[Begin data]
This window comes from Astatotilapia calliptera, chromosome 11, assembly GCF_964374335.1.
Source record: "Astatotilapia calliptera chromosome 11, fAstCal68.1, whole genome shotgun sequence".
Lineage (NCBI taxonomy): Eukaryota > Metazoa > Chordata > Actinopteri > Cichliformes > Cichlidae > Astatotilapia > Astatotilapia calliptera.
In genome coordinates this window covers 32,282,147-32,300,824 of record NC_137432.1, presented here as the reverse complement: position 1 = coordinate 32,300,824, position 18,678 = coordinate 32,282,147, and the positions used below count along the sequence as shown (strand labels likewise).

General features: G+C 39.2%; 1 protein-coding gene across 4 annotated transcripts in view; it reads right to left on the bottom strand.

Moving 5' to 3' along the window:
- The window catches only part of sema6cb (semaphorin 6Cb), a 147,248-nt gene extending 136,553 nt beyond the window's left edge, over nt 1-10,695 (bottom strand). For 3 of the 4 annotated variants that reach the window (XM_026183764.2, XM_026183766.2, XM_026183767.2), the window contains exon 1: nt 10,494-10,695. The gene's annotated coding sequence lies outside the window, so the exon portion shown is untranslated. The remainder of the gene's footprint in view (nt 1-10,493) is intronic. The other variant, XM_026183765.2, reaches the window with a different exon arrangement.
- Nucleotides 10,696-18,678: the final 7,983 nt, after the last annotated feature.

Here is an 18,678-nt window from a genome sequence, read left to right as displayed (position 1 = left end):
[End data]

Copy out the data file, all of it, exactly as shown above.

This window comes from Astatotilapia calliptera, chromosome 11, assembly GCF_964374335.1.
Source record: "Astatotilapia calliptera chromosome 11, fAstCal68.1, whole genome shotgun sequence".
Lineage (NCBI taxonomy): Eukaryota > Metazoa > Chordata > Actinopteri > Cichliformes > Cichlidae > Astatotilapia > Astatotilapia calliptera.
In genome coordinates this window covers 32,282,147-32,300,824 of record NC_137432.1, presented here as the reverse complement: position 1 = coordinate 32,300,824, position 18,678 = coordinate 32,282,147, and the positions used below count along the sequence as shown (strand labels likewise).

General features: G+C 39.2%; 1 protein-coding gene across 4 annotated transcripts in view; it reads right to left on the bottom strand.

Moving 5' to 3' along the window:
- The window catches only part of sema6cb (semaphorin 6Cb), a 147,248-nt gene extending 136,553 nt beyond the window's left edge, over nt 1-10,695 (bottom strand). For 3 of the 4 annotated variants that reach the window (XM_026183764.2, XM_026183766.2, XM_026183767.2), the window contains exon 1: nt 10,494-10,695. The gene's annotated coding sequence lies outside the window, so the exon portion shown is untranslated. The remainder of the gene's footprint in view (nt 1-10,493) is intronic. The other variant, XM_026183765.2, reaches the window with a different exon arrangement.
- Nucleotides 10,696-18,678: the final 7,983 nt, after the last annotated feature.

Here is an 18,678-nt window from a genome sequence, read left to right as displayed (position 1 = left end):